BLACK RIVER, N.S. – Christina Spencer makes no bones about the fact that she’s one of the lucky ones.
“Every day I wake up and can’t imagine doing something else,” said Spencer in an interview July 26.
The Black River resident runs Oops! Puppies, a one-woman rescue organization she founded in 2012 while living in Lawrencetown, Annapolis County. She takes in adult dogs in need of adoption when possible, but primarily focuses on caring for litters of pups requiring a safe haven and eventual rehoming.
Puppies come to Spencer for a variety of reasons. She takes in abandoned and unexpected litters to ensure the pups have the best possible chance at a happy and healthy life. And Oops! Puppies will pay for the “mama dogs,” as Spencer lovingly calls them, to be spayed.
“Mama stays with her family. These families love their dogs most of the time. They’re family members and vet care is just something that they can’t afford, so it becomes something really difficult,” she said, adding that spaying and neutering pets to prevent unwanted litters is an important part of the equation.
“It really starts to make a difference in the communities.”
Spencer works alongside her beloved boxer mix, Spoo, to raise well-adjusted puppies in a nurturing environment. Spoo helps with lessons on manners, boundaries, dog body language, etc.
“Spoo works with every dog that comes in,” she said, noting that Spoo is oops spelled backward.
“She needed to be this super, well-rounded everything dog.”
Together, Spoo and Spencer teach the dogs how to interact and behave. Socialization is a key part of the pre-adoption phase and Spencer frequently takes the litters out in public to get them used to new people and unfamiliar surroundings.
The babies stay together for at least eight weeks to learn things like bite inhibition, pack hierarchy and resource guarding from littermates.
Labour of love
Spencer has built Oops! Puppies around a self-sustaining model that does not rely on volunteers, foster homes or donations. Adoption fees are in place to offset the costs, and Oops! Puppies does not charge surrender fees.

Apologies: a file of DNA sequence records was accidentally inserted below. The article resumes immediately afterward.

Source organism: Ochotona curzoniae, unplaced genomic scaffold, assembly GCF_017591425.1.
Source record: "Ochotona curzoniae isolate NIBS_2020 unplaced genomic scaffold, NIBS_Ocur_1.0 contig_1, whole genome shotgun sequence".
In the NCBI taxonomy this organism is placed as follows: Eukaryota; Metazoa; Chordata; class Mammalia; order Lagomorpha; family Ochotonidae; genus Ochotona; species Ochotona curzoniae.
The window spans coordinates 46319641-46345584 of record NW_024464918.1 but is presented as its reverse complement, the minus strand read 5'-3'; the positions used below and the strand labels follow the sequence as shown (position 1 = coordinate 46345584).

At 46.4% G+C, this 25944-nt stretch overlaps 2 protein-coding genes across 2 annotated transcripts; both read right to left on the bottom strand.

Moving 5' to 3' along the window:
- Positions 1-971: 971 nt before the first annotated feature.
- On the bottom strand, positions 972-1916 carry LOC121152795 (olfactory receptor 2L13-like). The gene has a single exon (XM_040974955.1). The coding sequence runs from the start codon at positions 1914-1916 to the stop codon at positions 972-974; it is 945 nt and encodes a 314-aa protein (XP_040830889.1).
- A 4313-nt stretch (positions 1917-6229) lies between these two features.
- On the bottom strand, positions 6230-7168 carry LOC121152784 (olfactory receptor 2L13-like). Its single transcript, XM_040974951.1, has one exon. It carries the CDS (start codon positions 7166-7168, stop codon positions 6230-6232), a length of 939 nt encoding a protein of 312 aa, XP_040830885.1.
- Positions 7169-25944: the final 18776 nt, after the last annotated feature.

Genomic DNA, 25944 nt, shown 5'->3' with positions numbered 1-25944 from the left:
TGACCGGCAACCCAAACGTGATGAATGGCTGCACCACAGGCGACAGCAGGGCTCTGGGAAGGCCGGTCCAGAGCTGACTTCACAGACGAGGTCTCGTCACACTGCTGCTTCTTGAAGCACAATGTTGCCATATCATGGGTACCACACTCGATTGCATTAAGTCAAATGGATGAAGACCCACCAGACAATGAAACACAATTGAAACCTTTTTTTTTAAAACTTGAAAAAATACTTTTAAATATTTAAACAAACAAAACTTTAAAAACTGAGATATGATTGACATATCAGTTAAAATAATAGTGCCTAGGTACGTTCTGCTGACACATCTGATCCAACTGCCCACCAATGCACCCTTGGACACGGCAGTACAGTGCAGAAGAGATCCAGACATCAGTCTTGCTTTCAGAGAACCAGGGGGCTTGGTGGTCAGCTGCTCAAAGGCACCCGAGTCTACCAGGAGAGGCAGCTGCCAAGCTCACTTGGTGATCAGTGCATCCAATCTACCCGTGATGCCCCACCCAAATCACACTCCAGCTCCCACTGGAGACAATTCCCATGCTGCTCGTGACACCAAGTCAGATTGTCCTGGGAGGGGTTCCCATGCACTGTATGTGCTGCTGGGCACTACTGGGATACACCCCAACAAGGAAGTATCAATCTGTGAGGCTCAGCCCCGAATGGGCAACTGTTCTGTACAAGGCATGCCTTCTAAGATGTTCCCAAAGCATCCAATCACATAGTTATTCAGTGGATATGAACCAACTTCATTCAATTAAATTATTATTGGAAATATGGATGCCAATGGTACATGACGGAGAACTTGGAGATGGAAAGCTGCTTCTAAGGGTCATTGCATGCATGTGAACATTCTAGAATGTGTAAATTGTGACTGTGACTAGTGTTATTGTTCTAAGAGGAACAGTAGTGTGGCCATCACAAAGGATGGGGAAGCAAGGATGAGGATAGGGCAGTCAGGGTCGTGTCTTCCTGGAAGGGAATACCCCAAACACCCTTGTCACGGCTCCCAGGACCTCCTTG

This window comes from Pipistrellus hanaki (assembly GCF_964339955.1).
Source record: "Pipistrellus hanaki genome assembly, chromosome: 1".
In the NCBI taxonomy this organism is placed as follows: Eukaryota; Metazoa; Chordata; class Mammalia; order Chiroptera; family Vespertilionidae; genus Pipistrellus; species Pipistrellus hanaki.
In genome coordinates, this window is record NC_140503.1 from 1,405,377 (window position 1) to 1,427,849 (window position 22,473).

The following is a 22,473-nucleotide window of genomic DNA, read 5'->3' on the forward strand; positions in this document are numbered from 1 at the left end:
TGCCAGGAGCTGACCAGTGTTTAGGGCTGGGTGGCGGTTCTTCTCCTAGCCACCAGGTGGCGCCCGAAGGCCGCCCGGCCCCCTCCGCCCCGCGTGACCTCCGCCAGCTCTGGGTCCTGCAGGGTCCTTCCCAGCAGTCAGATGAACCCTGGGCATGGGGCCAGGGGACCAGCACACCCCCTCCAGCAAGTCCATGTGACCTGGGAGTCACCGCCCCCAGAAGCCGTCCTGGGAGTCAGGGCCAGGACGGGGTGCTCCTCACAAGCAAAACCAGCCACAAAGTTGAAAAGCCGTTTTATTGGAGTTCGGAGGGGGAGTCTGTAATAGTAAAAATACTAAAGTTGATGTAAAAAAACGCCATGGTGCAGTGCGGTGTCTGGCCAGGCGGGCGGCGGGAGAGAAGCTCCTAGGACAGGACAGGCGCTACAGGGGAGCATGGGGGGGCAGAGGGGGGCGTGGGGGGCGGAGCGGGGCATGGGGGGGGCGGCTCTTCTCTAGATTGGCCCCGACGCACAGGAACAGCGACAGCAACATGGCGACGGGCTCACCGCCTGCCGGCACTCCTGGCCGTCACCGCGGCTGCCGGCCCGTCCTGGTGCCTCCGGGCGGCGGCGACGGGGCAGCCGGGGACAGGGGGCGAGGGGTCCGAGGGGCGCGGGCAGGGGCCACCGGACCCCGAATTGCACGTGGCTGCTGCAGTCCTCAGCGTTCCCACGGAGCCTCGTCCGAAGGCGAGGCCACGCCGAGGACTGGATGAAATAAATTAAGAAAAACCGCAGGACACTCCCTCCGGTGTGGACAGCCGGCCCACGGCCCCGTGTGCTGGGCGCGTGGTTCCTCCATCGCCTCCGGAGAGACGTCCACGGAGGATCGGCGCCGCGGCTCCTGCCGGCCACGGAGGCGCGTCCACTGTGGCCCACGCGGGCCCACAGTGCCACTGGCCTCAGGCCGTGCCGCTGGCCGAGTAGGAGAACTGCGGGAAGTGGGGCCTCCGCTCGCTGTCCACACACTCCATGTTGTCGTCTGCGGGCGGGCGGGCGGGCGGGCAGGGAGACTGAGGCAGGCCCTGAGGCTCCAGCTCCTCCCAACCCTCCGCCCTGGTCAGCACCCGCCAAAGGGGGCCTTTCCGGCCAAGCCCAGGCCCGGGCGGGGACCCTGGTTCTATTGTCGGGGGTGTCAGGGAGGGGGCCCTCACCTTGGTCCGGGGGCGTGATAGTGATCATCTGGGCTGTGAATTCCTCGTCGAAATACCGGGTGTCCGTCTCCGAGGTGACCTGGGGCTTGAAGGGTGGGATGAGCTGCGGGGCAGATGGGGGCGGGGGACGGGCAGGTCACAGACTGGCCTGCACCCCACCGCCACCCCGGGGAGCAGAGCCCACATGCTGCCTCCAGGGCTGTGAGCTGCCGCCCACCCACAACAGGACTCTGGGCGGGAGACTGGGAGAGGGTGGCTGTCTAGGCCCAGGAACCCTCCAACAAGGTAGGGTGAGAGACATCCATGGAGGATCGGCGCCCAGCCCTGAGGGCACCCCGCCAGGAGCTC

It’s a labour of love demanding 24/7 availability, especially when the puppies in her care require bottle feedings around the clock until the joyous moment when they’ve all transitioned to eating mush on their own.
“Mama dogs do an amazing amount of work,” she said, noting that she’s taken in abandoned pups as young as a day old before.
On average, Spencer estimates that she typically welcomes four to five dogs into her home per month. There was a time, though, that she had 32 – multiple litters of pups and her own two dogs – at once.
As of July 26, she had two pit bull mix litters – one with ten pups and another with five five-week-old females.
“It’s a lot of fun,” she said with a laugh.
“It’s hectic, absolutely. It ebbs, and it flows.”
She’s proud to open her small, country home to the puppies and dogs until the day comes that the pooches are ready to be paired with individuals vetted through Spencer’s adoption application process.
“Happy dogs are less stressed and less stressed means less destruction, and less apt to be aggressive,” said Spencer, who has been working with rescued dogs for more than 20 years.
Those magic moments
She accepts applications for litters when the puppies are seven weeks old and arranges matches based on temperament tests done with the adoptable pups and the information provided by applicants.
“I don’t care about their finances. I care that these dogs are going to go into amazing homes that are going to love them forever,” she said.
“They’re not all magical by any stretch… but every once and awhile you get a dog, or a puppy or a person, that just absolutely, without any doubt, needed that exact dog. And then it’s just magical.”
For Spencer, the most heartwarming matches occur when a child who struggles to form connections with other people instantly clicks with one of her dogs.
“Some of those kids just need a best buddy,” she said.
She often hears from the families reaching out to let her know that adopting a dog from Oops! Puppies changed their lives for the better.
“Your dogs are out there and they’re making somebody’s day every day,” she said, smiling from ear to ear.
“It’s definitely my happy place. It’s been six years of ‘This is what I’m meant to do.’”